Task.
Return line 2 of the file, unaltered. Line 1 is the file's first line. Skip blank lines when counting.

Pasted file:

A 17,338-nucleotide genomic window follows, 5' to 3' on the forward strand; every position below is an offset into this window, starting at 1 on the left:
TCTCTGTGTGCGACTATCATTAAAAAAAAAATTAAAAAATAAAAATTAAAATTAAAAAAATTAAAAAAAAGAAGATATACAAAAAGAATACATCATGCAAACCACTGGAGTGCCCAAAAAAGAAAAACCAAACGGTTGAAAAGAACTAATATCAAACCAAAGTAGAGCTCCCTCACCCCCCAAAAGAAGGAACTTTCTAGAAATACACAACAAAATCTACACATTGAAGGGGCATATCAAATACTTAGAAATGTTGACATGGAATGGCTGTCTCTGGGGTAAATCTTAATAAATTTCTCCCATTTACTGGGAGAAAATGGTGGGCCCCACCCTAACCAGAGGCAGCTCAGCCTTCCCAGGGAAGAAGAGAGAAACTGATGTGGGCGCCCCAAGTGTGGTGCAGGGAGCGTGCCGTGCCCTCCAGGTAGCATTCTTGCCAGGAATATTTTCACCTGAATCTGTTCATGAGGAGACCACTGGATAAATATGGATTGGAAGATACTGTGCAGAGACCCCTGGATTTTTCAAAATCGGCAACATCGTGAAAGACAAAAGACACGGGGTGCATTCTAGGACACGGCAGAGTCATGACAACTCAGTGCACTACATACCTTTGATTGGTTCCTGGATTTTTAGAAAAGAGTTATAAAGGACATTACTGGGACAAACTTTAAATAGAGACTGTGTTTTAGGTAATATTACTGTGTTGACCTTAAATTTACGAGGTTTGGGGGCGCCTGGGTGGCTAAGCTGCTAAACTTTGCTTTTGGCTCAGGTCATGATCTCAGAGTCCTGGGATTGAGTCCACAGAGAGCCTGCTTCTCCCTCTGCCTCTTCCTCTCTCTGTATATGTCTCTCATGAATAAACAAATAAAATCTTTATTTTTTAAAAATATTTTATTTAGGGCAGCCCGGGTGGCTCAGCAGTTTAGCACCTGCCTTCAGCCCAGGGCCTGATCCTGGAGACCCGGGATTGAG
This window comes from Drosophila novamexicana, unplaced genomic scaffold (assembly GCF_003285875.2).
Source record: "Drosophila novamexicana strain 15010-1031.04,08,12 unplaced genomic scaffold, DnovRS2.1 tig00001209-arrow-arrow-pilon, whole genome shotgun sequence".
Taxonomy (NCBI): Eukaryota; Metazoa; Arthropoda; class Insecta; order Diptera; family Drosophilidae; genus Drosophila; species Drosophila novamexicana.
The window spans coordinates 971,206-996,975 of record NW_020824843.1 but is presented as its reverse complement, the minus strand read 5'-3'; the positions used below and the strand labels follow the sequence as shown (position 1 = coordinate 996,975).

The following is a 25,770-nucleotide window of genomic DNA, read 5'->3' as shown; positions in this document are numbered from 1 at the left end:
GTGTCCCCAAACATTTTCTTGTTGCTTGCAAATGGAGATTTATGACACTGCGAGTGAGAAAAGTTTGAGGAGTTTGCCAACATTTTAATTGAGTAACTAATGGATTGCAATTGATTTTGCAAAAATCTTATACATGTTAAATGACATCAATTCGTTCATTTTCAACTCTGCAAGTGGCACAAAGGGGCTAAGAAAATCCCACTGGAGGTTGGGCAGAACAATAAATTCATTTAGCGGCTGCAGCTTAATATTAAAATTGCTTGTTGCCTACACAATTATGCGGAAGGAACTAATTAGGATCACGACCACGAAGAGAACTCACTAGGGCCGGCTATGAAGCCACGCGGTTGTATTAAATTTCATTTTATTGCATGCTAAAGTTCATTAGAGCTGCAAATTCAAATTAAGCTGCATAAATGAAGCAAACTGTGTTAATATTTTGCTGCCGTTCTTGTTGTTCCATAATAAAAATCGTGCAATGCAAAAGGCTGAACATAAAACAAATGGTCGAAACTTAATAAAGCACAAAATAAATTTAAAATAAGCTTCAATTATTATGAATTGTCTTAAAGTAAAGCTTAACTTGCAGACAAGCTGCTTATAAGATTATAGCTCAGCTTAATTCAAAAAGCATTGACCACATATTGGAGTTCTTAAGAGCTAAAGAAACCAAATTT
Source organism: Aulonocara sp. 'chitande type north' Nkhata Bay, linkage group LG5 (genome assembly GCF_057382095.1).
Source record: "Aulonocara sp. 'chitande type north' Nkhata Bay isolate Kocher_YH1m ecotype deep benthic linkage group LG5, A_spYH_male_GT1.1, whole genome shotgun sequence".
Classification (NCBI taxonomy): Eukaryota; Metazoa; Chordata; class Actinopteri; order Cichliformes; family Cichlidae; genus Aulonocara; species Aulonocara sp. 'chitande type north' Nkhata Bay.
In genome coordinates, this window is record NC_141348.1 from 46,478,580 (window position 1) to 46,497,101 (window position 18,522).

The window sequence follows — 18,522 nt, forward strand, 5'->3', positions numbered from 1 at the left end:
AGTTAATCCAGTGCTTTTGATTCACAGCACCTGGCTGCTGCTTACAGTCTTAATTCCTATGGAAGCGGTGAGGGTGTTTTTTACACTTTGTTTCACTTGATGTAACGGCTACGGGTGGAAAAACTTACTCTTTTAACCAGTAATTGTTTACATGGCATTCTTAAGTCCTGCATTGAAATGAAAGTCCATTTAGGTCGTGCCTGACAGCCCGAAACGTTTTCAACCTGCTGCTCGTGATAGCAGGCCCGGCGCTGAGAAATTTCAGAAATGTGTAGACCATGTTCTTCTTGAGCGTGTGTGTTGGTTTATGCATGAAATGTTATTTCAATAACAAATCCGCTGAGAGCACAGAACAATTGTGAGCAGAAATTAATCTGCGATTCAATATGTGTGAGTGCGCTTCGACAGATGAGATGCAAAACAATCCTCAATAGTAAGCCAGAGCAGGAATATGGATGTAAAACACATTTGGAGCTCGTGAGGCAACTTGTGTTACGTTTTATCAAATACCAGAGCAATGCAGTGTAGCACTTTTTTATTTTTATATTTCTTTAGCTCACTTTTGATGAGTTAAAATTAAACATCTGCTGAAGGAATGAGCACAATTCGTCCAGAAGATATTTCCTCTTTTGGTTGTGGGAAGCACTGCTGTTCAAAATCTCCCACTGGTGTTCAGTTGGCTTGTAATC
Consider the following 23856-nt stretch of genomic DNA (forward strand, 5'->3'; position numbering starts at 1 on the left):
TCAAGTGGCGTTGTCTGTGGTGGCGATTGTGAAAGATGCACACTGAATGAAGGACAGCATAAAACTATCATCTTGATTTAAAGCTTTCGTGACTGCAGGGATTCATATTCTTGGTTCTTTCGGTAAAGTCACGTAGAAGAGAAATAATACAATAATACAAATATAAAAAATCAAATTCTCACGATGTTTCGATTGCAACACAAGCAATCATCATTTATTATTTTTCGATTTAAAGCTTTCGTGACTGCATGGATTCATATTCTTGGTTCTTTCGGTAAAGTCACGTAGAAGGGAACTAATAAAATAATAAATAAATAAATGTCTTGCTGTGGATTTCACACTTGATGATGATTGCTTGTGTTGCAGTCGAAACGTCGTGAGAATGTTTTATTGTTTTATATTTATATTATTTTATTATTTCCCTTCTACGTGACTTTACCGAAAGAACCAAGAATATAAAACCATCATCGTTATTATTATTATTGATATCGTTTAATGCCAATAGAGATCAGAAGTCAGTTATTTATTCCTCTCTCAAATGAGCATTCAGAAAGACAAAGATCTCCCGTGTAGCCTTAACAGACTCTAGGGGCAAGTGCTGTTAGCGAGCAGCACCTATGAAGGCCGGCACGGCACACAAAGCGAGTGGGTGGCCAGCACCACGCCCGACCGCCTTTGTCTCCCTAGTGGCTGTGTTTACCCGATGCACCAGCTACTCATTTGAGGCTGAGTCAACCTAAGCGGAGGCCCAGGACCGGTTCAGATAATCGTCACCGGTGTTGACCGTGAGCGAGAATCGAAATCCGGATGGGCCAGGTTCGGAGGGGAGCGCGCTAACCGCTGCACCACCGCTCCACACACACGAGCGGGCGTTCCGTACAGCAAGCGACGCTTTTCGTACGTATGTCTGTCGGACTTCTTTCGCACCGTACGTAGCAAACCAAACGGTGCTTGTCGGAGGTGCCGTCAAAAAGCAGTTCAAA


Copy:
TCTCTGTGTGCGACTATCATTAAAAAAAAAATTAAAAAATAAAAATTAAAATTAAAAAAATTAAAAAAAAGAAGATATACAAAAAGAATACATCATGCAAACCACTGGAGTGCCCAAAAAAGAAAAACCAAACGGTTGAAAAGAACTAATATCAAACCAAAGTAGAGCTCCCTCACCCCCCAAAAGAAGGAACTTTCTAGAAATACACAACAAAATCTACACATTGAAGGGGCATATCAAATACTTAGAAATGTTGACATGGAATGGCTGTCTCTGGGGTAAATCTTAATAAATTTCTCCCATTTACTGGGAGAAAATGGTGGGCCCCACCCTAACCAGAGGCAGCTCAGCCTTCCCAGGGAAGAAGAGAGAAACTGATGTGGGCGCCCCAAGTGTGGTGCAGGGAGCGTGCCGTGCCCTCCAGGTAGCATTCTTGCCAGGAATATTTTCACCTGAATCTGTTCATGAGGAGACCACTGGATAAATATGGATTGGAAGATACTGTGCAGAGACCCCTGGATTTTTCAAAATCGGCAACATCGTGAAAGACAAAAGACACGGGGTGCATTCTAGGACACGGCAGAGTCATGACAACTCAGTGCACTACATACCTTTGATTGGTTCCTGGATTTTTAGAAAAGAGTTATAAAGGACATTACTGGGACAAACTTTAAATAGAGACTGTGTTTTAGGTAATATTACTGTGTTGACCTTAAATTTACGAGGTTTGGGGGCGCCTGGGTGGCTAAGCTGCTAAACTTTGCTTTTGGCTCAGGTCATGATCTCAGAGTCCTGGGATTGAGTCCACAGAGAGCCTGCTTCTCCCTCTGCCTCTTCCTCTCTCTGTATATGTCTCTCATGAATAAACAAATAAAATCTTTATTTTTTAAAAATATTTTATTTAGGGCAGCCCGGGTGGCTCAGCAGTTTAGCACCTGCCTTCAGCCCAGGGCCTGATCCTGGAGACCCGGGATTGAG